Essays reveal Stephen Hawking predicted new race of ‘superhumans’


OCTOBER 14, 2018

Stephen Hawking: ‘Some people won’t be able to resist the temptation to improve human characteristics.

The late physicist and author Prof Stephen Hawking has sparked controversy by suggesting a new race of superhumans could develop from wealthy people choosing to edit their own and their children’s DNA.

Hawking, the author of A Brief History of Time, who died in March, made the final predictions in a collection of articles and essays.

The scientist presents the possibility that genetic engineering could create a new species of superhuman that could destroy the rest of humanity. The essays, published in the Sunday Times, were written in preparation for a book that will be published on Tuesday.

“I am sure that during this century people will discover how to modify both intelligence and instincts such as aggression,” he wrote.

“Laws will probably be passed against genetic engineering with humans. But some people won’t be able to resist the temptation to improve human characteristics, such as memory, resistance to disease and length of life.”

In Brief Answers to the Big Questions, Hawking’s final thoughts on the universe’s biggest questions, the physicist suggests that wealthy people would soon be able to choose to edit their own and their children’s genetic makeup to create superhumans with enhanced memory, disease resistance, intelligence and longevity.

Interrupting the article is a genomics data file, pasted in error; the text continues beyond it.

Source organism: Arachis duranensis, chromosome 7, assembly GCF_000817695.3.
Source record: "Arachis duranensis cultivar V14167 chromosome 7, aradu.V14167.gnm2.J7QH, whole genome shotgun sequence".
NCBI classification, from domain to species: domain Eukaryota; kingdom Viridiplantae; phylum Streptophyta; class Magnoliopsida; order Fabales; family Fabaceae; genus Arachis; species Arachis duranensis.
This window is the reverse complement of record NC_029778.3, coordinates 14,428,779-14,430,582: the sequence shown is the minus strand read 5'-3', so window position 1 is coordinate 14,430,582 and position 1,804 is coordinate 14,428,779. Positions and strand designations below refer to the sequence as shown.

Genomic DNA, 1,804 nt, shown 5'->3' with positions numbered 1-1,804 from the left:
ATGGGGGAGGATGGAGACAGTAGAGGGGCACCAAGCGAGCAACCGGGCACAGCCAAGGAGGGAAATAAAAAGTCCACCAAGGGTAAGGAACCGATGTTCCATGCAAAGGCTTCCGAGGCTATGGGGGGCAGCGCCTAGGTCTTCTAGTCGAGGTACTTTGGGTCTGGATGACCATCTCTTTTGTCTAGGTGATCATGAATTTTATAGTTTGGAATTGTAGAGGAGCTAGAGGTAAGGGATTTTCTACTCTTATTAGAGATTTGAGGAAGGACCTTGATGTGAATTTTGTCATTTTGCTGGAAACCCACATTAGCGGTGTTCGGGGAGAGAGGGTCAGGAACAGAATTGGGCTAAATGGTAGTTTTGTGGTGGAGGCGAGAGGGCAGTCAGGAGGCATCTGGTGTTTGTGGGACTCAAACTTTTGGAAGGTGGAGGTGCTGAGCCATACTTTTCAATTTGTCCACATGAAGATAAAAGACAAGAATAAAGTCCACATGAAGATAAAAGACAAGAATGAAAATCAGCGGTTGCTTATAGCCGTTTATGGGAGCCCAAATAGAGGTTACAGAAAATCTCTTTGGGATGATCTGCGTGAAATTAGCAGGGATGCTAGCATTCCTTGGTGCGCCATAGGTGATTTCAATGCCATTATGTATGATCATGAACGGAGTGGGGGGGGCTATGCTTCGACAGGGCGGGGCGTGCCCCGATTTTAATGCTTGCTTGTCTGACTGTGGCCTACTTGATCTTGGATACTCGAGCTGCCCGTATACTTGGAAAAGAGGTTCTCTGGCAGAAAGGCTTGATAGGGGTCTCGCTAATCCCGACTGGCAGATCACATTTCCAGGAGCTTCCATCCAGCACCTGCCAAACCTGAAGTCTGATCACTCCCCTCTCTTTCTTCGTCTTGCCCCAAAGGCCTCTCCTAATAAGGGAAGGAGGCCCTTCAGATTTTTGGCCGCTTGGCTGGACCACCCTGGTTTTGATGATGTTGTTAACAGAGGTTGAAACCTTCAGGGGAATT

Hawking suggests that breakthroughs in genetics will make it attractive for people to try to improve themselves, raising issues for “unimproved humans”.

“Once such superhumans appear, there will be significant political problems with unimproved humans, who won’t be able to compete,” he wrote. “Presumably, they will die out, or become unimportant. Instead, there will be a race of self-designing beings who are improving at an ever-increasing rate.”

The comments refer to techniques such as Crispr-Cas9, a DNA-editing system that was invented six years ago, allowing scientists to modify harmful genes or add new ones. London’s Great Ormond Street hospital for children has used gene-editing to treat children with an otherwise incurable form of leukaemia.

However, questions have been raised about whether parents would risk using such techniques for fear the enhancements would have side-effects.

The astronomer Lord Rees, who was a friend of Hawking at Cambridge University but often disagreed with his peer, noted that a sperm bank in California offering only “elite” sperm, including from Nobel prize-winners, closed due to lack of demand.

Courtesy/Source: The Guardians